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 Born in Gilmanton, New Hampshire, under the name of Herman Webster Mudgett.  Father was an alcoholic, and his mother was a religious woman, who read.

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Presentation on theme: " Born in Gilmanton, New Hampshire, under the name of Herman Webster Mudgett.  Father was an alcoholic, and his mother was a religious woman, who read."— Presentation transcript:


2  Born in Gilmanton, New Hampshire, under the name of Herman Webster Mudgett.  Father was an alcoholic, and his mother was a religious woman, who read him the Bible.  Bullies at school forced him to view and touch a skeleton, but he was fascinated with it, and became obsessed with death.

3  Married Clara Lovering in 1878, and had a child, Robert became an accountant and was the City Manager of Orlando, Florida.  Graduated from University of Michigan Medical School in 1884. While there, he stole bodies from the ward and collected their life insurance claims.  While still married to Clara, he married Myrta Belknap in Minneapolis, Minnesota. Their child, Lucy, became a schoolteacher.  Lived with Myrta until 1894, then married Georgiana Yoke, while still married to Clara and Myrta, when he moved to Denver, Colorado.

4  Got a job at a drugstore when he was 24, owner was dying of cancer.  After the owner died, he bought the store from the widow, but was in debt.  After he didn’t pay his monthly mortgage, the wife sought legal action against him, but she “mysteriously disappeared”.  Holmes told people of concern that she had moved to California.

5  After the drugstore and two of his marriages, he purchased a lot across from the drugstore.  He built his three story “Castle” for the 1893 World Fair in Chicago.  The first floor contained the drugstore and various shops people could visit, and the top two floors contained his personal office and maze of 100 windowless rooms, used for killings.  He exploited the criminal past of one employee, Benjamin Pitezel, and made him help with his murders.  The rooms had doors that led to brick walls, stairwells to nowhere, and odd angled hallways.  He changed builders multiple times to that he was the only one who knew the entire layout of the building.

6  There were no specific victims, only unnamed ones.  After the completion of the hotel, Holmes selected various female employees, who were required to take out life insurance because of their employment, and put them in the rooms upstairs.  He also took people he was in relationships with, as well as hotel guests, to the labyrinth upstairs.

7  Victims were taken up to the rooms, and usually killed within a day of being up there.  These soundproof rooms were fitted with gaslines so he could asphyxiate his victims whenever.  Others were locked in a soundproof bank vault, and left to die.  Holmes also had vats of acid and multiple poisons which he used to kill.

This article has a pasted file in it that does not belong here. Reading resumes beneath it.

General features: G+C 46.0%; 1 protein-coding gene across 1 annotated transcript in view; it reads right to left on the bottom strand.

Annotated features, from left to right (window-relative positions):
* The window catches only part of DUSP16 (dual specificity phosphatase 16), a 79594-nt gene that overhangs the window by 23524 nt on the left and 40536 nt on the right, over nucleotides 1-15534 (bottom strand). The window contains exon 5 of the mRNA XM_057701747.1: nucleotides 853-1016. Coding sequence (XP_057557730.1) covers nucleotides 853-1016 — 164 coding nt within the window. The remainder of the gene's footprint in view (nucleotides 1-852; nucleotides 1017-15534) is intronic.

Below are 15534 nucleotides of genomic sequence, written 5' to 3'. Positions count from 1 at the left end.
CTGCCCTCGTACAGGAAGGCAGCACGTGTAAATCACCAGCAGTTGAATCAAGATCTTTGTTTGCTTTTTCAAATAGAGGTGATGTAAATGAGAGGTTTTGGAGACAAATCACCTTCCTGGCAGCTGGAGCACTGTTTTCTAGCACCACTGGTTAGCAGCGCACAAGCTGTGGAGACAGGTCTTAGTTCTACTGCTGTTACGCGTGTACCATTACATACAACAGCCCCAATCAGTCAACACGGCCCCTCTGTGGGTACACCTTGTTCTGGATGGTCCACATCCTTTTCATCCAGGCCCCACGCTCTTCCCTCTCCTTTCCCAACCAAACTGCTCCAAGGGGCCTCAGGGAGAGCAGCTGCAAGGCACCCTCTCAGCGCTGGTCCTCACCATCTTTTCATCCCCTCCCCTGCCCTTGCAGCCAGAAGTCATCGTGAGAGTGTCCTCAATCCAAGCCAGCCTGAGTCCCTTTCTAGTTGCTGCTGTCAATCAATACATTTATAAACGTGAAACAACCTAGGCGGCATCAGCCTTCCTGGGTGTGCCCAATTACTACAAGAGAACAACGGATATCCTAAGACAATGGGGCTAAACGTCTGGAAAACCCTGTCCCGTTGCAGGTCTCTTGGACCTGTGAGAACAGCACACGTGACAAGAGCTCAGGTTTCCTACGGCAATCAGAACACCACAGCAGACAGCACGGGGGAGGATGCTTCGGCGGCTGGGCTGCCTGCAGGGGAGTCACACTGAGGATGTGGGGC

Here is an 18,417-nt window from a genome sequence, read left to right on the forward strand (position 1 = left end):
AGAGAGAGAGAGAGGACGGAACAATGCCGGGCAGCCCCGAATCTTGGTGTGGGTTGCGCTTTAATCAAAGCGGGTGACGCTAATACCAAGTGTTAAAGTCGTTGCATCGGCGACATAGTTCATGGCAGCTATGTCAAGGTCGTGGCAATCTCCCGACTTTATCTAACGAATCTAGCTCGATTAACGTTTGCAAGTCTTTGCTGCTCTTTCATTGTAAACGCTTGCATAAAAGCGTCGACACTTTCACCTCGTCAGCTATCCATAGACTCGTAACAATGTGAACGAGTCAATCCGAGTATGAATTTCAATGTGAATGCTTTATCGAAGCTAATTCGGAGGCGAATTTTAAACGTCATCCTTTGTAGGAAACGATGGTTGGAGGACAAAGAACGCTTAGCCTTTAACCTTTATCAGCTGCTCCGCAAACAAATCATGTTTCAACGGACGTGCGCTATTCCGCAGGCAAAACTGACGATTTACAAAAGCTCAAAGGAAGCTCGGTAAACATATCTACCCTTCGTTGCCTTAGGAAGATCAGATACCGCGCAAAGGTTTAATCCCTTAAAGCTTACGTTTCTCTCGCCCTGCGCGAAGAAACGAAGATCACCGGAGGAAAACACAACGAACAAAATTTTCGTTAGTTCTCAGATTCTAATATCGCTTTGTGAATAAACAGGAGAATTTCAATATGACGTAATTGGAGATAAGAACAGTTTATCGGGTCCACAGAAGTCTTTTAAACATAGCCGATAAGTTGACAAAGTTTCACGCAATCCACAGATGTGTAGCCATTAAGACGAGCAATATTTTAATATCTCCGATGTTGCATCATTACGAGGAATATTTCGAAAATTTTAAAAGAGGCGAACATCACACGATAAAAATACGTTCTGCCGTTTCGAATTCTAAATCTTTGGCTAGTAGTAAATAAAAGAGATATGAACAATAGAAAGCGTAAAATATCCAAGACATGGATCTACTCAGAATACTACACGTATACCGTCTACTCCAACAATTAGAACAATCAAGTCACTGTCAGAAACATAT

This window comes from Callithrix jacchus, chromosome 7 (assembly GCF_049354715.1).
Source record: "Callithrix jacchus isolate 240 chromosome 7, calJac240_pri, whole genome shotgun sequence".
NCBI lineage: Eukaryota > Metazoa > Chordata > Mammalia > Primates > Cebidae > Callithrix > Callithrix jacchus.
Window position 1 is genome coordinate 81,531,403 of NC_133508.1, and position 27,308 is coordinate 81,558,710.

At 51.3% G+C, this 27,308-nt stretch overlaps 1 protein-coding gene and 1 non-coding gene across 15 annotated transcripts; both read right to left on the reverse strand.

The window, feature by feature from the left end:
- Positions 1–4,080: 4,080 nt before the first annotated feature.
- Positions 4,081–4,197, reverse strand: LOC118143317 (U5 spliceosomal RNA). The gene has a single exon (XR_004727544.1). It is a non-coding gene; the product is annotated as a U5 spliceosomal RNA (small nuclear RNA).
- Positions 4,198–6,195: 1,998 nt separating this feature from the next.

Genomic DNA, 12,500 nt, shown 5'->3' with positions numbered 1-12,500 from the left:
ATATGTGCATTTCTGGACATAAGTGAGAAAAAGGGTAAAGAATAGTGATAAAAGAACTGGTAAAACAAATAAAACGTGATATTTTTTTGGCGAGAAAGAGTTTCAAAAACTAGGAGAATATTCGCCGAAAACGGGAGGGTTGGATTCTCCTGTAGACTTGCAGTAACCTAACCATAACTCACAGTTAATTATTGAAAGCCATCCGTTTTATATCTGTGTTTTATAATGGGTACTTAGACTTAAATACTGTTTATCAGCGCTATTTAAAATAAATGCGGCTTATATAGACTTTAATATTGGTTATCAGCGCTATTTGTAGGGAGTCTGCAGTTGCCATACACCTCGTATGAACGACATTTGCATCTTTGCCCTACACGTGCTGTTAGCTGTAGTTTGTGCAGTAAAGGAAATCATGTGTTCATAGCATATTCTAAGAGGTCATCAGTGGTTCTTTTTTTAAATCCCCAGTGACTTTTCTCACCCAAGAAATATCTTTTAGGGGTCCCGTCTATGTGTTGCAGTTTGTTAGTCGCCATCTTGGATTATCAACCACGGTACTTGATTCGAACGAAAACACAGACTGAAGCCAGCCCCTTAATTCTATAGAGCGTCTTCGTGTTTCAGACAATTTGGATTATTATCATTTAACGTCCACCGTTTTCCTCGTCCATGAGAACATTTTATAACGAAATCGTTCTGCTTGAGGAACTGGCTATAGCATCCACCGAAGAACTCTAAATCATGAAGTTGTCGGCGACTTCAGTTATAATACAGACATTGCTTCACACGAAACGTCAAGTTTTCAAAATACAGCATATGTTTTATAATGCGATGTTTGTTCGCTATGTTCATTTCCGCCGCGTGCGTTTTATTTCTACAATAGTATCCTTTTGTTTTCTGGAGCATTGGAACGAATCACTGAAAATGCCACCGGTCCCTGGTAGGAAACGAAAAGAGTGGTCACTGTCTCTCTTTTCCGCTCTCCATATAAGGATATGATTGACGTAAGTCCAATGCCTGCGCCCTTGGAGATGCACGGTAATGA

8  Holmes made the hotel for easy and efficient kills.  He collected life insurance policies on his employed victims.  He also dissected his victims, stripped them of flesh, and sold the body parts to medical schools.  Eventually skeletonized certain bodies and made them in the models for medical schools.

9  Holmes abandoned the Castle in Chicago, moved to Fort Worth, Texas, and planned to do the same thing.  However, Holmes found that the law enforcement in Texas was much more strict, so he left.  He traveled from town to town, in the US and Canada.

10  In July, 1894, Holmes was incarcerated for the first time, for horse swindling. He was bailed out quickly.  While in jail, he formed a plan with an inmate, Marion Hedgepath.  Plan included taking an insurance policy out on his life, and then faking his death, however, it failed when the insurance company refused to pay, due to suspicion.

11  Holmes made the same plan with his long time associate, Pitezel.  Instead of faking his death, he instead killed Pitezel and took the $10000 for himself.  He took custody of 3 of Pitezel’s children, and traveled around the Northern US.  He killed 2 of the children in Toronto, and the other in Indianapolis.

12  A member of the Pinkerton Government Services, Detective Frank P. Geyer, was assigned to look for Holmes and the 3 children.  Geyer found the corpses of the 2 girls in Toronto, and the remains of the boy in Indianapolis, which essentially sealed Holmes’ fate.  Hedgepath, Holmes’ former inmate, gave the police information about him, and he was arrested in on November 17 th, 1894.

13  Holmes was first tried for the murder of Benjamin Pitezel, to which he confessed.  Was then tried for 30 murders in Chicago, Indianapolis, and Toronto, found guilty.  Throughout the trial, he gave multiple accounts from his life. He first claimed innocence and said he was possessed by Satan, but was denied the plea for insanity.

14  H.H. Holmes was hanged at Moyamensing Prison, in Philadelphia, where he was kept prisoner.  While awaiting his execution, Holmes showed no sign of fear or anxiety, and was very calm.  His neck did not snap, but he instead was strangled over the course of 15 minutes.  Was pronounced dead on May 7 th, 1896.

15  Estimated 20-200 kills.  9 were confirmed, but he confessed to 27.  Killed from 1888 to 1894  Convicted of 4 counts of 1 st degree murder, and 6 counts of attempted murder

16  Biography. A&E, Web. 4 Nov. 2013..  Cliff Notes. Houghton Mifflin Harcourt, Web. 4 Nov. 2013..  Fold3. Ancestry, Web. 4 Nov. 2013.. The Chicago Tribune from August 18th, 1895, about H.H. Holmes and his life.  TruTV. TEM, Web. 4 Nov. 2013..  Wikipedia. Wikimedia Foundation, Inc., Web. 4 Nov. 2013..

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